MILWAUKEE — As the COVID-19 vaccine rollout continues, pregnant women face a decision to get vaccinated.
23-year-old Samantha Vanderlin is nearly nine weeks into her first pregnancy and preparing to make that choice.
"It's like what's best for your child. Then it's like what's best for you," said Vanderlin. "I think it's a good idea, but I'm actually just nervous about getting the vaccine when you're pregnant because it's one of those things where it's still new."
Vanderlin plans to talk it over with her obstetrician, Dr. La Kesha Lawrence, at Milwaukee Health Services.
While citing the technology behind the COVID-19 vaccines, the latest research and known risks and benefits, Dr. Lawrence said the COVID-19 vaccines are safe for women who are pregnant.
Doctors, along with the Centers for Disease Control, say pregnant women have an increased risk for severe illness from COVID-19 compared to those who are not pregnant, and expectant moms who contract the virus may face a higher risk of pregnancy complications.
"Based on the observational data and current trials in which patients have been able to be enrolled in while becoming pregnant or getting the vaccinations in pregnancy, all the observations have shown the overall risk factors are those vaccinations are safe," Dr. Lawrence said.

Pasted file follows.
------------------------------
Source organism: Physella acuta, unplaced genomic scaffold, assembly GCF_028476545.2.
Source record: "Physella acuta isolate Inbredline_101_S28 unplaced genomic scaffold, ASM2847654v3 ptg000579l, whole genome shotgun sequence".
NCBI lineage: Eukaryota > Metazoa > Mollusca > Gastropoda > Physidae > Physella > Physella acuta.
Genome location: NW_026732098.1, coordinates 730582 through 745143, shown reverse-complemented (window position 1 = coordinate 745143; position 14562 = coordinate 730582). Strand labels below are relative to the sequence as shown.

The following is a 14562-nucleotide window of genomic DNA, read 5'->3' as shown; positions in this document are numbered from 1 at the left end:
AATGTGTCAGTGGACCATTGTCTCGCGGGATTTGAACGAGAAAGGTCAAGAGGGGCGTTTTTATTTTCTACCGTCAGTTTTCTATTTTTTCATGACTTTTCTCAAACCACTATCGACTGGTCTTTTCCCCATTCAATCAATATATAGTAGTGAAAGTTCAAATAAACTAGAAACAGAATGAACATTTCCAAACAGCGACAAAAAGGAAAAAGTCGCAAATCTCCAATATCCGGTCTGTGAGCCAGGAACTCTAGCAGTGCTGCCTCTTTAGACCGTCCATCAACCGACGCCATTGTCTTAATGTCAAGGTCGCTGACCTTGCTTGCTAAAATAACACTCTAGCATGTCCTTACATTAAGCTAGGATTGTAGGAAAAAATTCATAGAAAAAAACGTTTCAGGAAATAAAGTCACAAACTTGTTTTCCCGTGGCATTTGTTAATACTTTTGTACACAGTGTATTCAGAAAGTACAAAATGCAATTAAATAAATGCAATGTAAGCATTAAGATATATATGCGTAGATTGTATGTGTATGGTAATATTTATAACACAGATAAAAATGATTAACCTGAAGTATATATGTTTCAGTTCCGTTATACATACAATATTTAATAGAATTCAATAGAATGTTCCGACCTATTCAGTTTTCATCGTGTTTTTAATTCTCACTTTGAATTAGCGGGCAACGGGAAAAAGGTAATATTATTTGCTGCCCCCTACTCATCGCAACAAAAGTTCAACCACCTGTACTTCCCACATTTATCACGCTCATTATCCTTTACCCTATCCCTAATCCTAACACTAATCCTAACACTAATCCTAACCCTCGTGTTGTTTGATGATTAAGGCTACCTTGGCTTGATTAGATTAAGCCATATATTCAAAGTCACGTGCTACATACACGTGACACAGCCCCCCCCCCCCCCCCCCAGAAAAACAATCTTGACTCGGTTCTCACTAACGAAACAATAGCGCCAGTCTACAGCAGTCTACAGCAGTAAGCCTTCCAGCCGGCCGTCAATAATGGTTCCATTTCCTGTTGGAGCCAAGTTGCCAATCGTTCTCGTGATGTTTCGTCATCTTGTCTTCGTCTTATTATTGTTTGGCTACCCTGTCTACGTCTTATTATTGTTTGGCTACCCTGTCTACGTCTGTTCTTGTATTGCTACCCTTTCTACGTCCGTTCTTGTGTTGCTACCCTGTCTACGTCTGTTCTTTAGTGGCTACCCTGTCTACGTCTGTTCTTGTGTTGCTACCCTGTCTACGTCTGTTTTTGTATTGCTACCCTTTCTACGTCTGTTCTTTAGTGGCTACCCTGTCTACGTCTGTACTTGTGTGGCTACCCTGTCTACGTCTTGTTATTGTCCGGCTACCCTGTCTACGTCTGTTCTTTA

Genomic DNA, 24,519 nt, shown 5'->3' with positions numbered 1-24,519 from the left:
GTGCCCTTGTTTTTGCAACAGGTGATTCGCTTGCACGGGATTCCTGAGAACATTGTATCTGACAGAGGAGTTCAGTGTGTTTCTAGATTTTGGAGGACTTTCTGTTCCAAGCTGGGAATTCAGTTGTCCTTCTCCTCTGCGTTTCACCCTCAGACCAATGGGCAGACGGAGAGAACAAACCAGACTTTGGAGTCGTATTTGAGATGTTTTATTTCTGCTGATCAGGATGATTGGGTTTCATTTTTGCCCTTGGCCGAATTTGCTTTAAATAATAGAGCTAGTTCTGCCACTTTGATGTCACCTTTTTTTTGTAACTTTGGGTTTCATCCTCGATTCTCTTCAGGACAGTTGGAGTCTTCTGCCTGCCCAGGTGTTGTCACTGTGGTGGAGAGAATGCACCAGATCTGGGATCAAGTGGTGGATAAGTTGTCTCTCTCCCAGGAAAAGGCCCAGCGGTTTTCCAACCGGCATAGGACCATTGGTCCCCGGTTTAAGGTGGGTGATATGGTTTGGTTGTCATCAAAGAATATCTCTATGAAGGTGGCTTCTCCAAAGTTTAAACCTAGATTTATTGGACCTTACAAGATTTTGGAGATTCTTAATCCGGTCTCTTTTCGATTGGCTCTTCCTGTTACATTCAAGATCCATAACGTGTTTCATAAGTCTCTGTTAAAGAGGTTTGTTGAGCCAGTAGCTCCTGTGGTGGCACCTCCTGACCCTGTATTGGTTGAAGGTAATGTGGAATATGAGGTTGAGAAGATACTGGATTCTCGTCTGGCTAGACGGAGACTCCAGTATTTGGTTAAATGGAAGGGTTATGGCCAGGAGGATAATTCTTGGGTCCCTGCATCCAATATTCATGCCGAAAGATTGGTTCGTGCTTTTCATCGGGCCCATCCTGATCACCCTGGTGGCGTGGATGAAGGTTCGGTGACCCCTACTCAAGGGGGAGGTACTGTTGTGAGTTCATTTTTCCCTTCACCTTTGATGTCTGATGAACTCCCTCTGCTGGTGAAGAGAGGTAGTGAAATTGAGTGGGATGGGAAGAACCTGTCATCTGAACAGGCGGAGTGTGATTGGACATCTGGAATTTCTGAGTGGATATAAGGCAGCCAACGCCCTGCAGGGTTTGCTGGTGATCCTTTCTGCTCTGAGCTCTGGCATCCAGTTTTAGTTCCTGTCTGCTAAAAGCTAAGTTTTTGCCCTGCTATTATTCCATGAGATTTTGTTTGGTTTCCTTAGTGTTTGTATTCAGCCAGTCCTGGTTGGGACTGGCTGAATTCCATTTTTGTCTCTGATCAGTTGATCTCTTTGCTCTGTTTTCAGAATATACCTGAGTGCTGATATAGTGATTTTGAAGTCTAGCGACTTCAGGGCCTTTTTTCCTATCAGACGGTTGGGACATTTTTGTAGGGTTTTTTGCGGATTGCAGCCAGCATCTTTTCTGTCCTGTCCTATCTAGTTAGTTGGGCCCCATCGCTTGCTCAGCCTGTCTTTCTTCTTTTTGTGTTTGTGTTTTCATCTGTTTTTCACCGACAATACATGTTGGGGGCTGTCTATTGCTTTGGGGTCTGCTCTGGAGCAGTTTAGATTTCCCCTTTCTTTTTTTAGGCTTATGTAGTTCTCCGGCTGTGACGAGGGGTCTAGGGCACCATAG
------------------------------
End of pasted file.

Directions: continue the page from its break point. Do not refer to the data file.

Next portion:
"It just provides a level of immune response that the mom needs so she can become immune to the virus because this is not a live vaccine," said Lawrence.
Online community forums geared toward expectant moms show women are mixed on getting vaccinated against COVID-19.
Dr. Lawrence said she hears a lot of apprehension from patients, but there is also a lot of misinformation on vaccines. She works to help women get to the facts.
"I want to support her decision, but I also want to make sure that the decision she makes is definitely one that comes from evidence-based. So we have a conversation with regards to the safety of the vaccine, how the vaccine works," said Dr. Lawrence.
Dr. Lawrence advocates pregnant patients get the COVID-19 vaccine, but the decision is a personal one.
Pregnant women were not included in the initial vaccine clinical trials, but studies focused on pregnant women are underway or planned.
If you are pregnant and deciding whether to get the vaccine, the CDC recommends you consider your risk of exposure to the virus, risk of severe illness, known benefits of vaccination, and the growing evidence of safety during pregnancy.